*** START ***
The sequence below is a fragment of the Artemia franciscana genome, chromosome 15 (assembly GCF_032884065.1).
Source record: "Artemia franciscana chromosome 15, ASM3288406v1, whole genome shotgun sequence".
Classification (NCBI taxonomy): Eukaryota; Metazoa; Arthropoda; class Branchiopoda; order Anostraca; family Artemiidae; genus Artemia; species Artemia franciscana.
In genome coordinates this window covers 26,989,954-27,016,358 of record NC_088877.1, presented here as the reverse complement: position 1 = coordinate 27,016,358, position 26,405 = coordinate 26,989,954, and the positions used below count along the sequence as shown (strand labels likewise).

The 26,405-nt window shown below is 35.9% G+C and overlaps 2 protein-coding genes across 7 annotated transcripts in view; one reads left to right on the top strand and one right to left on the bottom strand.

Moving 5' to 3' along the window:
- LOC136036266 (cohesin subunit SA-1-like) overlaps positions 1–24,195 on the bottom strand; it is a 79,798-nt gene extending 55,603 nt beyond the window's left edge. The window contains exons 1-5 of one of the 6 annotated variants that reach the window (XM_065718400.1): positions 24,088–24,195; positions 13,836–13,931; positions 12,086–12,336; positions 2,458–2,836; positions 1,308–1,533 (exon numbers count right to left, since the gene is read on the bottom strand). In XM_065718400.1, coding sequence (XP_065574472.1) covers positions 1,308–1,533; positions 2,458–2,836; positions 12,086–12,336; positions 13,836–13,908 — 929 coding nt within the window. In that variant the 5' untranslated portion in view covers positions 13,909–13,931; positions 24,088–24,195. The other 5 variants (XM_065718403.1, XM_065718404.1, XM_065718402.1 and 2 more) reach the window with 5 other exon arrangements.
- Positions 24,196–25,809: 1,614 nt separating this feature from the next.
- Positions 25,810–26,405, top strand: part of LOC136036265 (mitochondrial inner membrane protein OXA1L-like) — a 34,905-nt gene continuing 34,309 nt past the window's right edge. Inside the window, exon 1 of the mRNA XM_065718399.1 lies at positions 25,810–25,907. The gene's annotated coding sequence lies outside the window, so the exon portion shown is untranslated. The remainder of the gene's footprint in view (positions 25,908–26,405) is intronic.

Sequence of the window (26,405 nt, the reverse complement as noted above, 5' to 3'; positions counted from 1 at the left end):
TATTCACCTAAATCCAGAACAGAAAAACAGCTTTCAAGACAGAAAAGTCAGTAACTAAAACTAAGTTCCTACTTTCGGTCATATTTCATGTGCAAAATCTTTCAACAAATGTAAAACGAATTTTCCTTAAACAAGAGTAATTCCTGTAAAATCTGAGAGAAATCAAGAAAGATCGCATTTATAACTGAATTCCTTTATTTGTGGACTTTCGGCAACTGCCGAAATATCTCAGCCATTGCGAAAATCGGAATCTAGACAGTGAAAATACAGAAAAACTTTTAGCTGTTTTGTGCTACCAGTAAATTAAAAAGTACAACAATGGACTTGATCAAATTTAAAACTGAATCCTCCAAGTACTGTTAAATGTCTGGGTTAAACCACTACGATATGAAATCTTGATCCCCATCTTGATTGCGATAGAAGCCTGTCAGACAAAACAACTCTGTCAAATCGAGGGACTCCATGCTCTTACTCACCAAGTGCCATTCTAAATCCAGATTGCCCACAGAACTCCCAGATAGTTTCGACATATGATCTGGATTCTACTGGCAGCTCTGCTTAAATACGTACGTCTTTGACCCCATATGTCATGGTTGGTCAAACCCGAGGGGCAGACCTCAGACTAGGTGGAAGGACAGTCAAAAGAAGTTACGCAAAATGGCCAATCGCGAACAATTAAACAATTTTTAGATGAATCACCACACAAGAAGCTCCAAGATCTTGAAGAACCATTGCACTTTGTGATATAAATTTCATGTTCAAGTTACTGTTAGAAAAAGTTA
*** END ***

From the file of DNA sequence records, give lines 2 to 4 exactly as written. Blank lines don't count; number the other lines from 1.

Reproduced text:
Source record: "Artemia franciscana chromosome 15, ASM3288406v1, whole genome shotgun sequence".
Classification (NCBI taxonomy): Eukaryota; Metazoa; Arthropoda; class Branchiopoda; order Anostraca; family Artemiidae; genus Artemia; species Artemia franciscana.
In genome coordinates this window covers 26,989,954-27,016,358 of record NC_088877.1, presented here as the reverse complement: position 1 = coordinate 27,016,358, position 26,405 = coordinate 26,989,954, and the positions used below count along the sequence as shown (strand labels likewise).